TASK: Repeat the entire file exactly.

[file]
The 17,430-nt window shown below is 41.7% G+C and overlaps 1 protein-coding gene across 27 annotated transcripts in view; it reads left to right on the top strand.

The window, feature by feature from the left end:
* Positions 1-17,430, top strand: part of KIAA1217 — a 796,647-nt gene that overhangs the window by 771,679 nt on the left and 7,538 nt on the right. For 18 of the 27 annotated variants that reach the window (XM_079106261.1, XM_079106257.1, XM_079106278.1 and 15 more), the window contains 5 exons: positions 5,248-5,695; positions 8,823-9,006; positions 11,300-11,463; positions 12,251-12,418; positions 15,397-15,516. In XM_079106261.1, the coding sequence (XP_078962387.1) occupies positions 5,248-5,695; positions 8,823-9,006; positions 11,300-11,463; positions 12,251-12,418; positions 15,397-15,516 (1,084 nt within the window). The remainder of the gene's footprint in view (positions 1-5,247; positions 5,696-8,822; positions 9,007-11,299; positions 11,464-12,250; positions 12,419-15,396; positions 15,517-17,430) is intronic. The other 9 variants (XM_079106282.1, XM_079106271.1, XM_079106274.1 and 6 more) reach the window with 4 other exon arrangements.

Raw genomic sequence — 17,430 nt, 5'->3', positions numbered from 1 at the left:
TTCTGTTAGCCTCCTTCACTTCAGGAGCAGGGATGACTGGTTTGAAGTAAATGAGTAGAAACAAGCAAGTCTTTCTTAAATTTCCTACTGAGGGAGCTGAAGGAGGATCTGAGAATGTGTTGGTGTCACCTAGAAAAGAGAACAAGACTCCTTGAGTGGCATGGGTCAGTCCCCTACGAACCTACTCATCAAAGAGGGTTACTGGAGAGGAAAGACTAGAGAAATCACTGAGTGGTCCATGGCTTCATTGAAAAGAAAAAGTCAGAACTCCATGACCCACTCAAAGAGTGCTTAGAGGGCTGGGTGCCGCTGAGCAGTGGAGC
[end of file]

The 17,430-nt window shown below is 41.7% G+C and overlaps 1 protein-coding gene across 27 annotated transcripts in view; it reads left to right on the top strand.

The window, feature by feature from the left end:
* Positions 1-17,430, top strand: part of KIAA1217 — a 796,647-nt gene that overhangs the window by 771,679 nt on the left and 7,538 nt on the right. For 18 of the 27 annotated variants that reach the window (XM_079106261.1, XM_079106257.1, XM_079106278.1 and 15 more), the window contains 5 exons: positions 5,248-5,695; positions 8,823-9,006; positions 11,300-11,463; positions 12,251-12,418; positions 15,397-15,516. In XM_079106261.1, the coding sequence (XP_078962387.1) occupies positions 5,248-5,695; positions 8,823-9,006; positions 11,300-11,463; positions 12,251-12,418; positions 15,397-15,516 (1,084 nt within the window). The remainder of the gene's footprint in view (positions 1-5,247; positions 5,696-8,822; positions 9,007-11,299; positions 11,464-12,250; positions 12,419-15,396; positions 15,517-17,430) is intronic. The other 9 variants (XM_079106282.1, XM_079106271.1, XM_079106274.1 and 6 more) reach the window with 4 other exon arrangements.

Raw genomic sequence — 17,430 nt, 5'->3', positions numbered from 1 at the left:
TTCTGTTAGCCTCCTTCACTTCAGGAGCAGGGATGACTGGTTTGAAGTAAATGAGTAGAAACAAGCAAGTCTTTCTTAAATTTCCTACTGAGGGAGCTGAAGGAGGATCTGAGAATGTGTTGGTGTCACCTAGAAAAGAGAACAAGACTCCTTGAGTGGCATGGGTCAGTCCCCTACGAACCTACTCATCAAAGAGGGTTACTGGAGAGGAAAGACTAGAGAAATCACTGAGTGGTCCATGGCTTCATTGAAAAGAAAAAGTCAGAACTCCATGACCCACTCAAAGAGTGCTTAGAGGGCTGGGTGCCGCTGAGCAGTGGAGC